Jones Fractures and the Risk of Complications

Without prompt medical attention, there’s a roughly one–in–three chance of developing a related condition called nonunion. Nonunion is a medical term used to describe the body’s inability to heal a fracture. Most medical researchers define nonunion as a fracture that lasts for a minimum of nine months, with no evident signs of healing for at least three months prior to diagnosis. 

Nonunion cases require even more extensive treatment and create the potential for further complications including, but not limited to:

In the most severe cases, nonunion-type injuries can cause cell and tissue death—and sometimes even necessitate amputation. 

Treating a Jones Fracture

Jones fractures can be treated with or without surgery. Here are some of the most common techniques we use at Rocky Mountain Foot & Ankle. 


If your fracture is mild and the bones weren’t displaced, your podiatrist may only recommend the short-term use of a cast or immobilizing boot. 

Closed Reduction

Closed reduction is a non-surgical procedure that re-aligns displaced bones through the use of physical manipulation. Your podiatrist may give you a local anesthetic or sedative, after which they’ll begin moving the displaced metatarsal back into place. Closed reduction procedures typically require patients to wear a cast or a boot for up to eight weeks afterward.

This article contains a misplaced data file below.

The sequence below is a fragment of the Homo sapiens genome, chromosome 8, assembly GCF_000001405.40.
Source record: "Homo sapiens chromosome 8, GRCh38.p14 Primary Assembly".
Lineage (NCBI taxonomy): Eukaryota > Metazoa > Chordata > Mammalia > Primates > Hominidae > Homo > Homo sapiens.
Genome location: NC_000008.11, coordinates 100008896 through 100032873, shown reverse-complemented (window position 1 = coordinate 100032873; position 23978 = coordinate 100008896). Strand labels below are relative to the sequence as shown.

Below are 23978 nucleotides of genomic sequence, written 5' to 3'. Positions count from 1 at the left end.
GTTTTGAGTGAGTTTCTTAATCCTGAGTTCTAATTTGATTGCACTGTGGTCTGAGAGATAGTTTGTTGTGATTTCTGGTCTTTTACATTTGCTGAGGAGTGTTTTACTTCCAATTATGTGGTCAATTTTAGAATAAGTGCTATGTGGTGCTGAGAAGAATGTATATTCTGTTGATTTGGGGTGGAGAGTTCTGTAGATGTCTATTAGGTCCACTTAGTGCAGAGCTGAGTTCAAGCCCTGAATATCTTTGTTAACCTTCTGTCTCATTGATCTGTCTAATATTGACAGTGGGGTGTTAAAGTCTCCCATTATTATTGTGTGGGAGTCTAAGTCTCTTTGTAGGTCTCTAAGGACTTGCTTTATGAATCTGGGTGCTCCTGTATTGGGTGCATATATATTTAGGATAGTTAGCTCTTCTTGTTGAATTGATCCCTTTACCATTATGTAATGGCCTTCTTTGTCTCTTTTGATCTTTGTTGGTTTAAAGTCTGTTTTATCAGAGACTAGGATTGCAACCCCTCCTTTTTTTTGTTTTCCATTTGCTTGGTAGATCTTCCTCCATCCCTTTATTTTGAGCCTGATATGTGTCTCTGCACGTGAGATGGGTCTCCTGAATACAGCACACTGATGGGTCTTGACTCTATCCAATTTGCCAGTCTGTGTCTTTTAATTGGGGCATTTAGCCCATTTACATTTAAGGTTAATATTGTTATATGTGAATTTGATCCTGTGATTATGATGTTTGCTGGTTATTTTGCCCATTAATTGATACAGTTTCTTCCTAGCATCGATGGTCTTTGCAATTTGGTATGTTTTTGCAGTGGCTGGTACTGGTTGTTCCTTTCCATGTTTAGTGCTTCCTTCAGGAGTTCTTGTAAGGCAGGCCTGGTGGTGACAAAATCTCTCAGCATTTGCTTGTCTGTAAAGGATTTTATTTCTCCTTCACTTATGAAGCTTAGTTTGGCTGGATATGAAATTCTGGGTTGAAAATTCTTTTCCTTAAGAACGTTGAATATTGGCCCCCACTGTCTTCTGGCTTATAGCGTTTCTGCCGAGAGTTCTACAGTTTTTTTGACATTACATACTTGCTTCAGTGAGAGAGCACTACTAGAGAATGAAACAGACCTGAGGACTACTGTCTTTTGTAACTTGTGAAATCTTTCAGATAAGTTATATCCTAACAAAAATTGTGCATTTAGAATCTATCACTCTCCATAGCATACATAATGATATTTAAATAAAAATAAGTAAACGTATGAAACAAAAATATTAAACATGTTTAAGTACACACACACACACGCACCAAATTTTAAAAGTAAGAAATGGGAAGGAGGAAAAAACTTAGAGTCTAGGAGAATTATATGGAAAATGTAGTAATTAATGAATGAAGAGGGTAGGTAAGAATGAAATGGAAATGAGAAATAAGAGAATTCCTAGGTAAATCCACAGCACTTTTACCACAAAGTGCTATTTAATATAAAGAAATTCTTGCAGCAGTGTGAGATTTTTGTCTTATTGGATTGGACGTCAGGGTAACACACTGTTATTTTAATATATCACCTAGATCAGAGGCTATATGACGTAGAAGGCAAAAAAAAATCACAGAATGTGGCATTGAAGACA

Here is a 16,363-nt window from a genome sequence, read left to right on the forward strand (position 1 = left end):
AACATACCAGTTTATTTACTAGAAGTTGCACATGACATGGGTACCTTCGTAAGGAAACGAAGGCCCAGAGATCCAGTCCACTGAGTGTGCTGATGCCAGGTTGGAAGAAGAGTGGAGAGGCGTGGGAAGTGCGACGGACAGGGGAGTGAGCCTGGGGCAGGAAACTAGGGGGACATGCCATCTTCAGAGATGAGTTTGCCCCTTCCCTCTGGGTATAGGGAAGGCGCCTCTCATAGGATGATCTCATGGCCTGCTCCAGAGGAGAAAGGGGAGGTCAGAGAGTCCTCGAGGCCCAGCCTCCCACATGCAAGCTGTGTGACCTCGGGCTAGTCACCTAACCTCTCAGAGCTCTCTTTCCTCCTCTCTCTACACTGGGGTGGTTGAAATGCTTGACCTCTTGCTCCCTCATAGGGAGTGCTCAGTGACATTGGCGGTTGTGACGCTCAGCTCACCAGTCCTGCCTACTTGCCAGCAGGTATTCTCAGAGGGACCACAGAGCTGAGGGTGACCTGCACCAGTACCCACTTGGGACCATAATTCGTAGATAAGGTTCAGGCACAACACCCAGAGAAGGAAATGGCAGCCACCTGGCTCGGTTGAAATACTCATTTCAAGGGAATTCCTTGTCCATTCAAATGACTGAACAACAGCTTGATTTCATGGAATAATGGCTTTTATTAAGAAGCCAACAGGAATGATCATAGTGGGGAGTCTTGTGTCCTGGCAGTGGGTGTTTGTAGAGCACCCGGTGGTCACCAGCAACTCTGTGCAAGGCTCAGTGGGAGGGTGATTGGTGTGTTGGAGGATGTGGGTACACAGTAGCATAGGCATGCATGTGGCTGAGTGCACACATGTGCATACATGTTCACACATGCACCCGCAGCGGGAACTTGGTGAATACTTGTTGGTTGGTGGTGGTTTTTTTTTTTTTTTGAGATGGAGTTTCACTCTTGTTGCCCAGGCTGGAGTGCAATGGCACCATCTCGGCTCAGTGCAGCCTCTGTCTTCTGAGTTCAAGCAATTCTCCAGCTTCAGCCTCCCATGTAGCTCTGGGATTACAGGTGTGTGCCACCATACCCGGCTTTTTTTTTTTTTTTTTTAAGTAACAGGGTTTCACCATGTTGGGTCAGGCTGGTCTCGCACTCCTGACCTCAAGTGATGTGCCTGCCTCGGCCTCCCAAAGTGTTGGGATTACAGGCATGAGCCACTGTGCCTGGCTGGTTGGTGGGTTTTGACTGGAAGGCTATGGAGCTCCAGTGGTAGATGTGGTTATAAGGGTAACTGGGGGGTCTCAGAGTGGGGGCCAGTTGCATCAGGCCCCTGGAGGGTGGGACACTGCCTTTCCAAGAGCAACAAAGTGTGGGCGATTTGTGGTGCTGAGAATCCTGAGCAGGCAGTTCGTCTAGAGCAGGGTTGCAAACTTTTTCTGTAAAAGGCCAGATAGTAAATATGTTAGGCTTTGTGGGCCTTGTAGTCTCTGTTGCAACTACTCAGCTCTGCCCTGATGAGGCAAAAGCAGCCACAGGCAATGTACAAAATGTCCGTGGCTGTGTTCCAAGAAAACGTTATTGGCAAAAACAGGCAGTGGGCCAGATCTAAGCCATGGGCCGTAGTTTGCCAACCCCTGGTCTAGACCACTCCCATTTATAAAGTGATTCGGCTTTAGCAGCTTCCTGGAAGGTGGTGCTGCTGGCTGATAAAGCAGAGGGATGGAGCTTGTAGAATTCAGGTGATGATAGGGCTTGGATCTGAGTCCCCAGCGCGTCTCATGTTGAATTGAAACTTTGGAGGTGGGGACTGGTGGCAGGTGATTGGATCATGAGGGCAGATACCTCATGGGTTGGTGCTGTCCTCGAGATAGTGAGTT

Internal Fixation Surgery

Serious Jones fractures may need internal fixation surgery, a type of realignment surgery that puts broken bones back into their correct position. Once relocated, these bones are held together using a piece of metal—typically a rod, a combination of plates and screws, or pins and wires. Although internal fixation surgery sometimes has a months-long recovery period, it eliminates the greater risk of future complications. 

Bone Grafting Surgery 

Bone graft surgery is usually only recommended for the most severe fractures, or in cases where the injured metatarsal isn’t healing at a typical rate. During a bone graft procedure, your podiatrist inserts additional bone tissue to reconnect the fractured bone. This is typically followed by internal fixation surgery. Although bone graft surgery might sound intimidating, it’s an outpatient procedure—it only takes several hours to complete, and you can most likely go home the same day. 

Dr. P. Roman Burk
Providing experienced private practice podiatry services in the Caldwell and Meridian, ID area since 2007.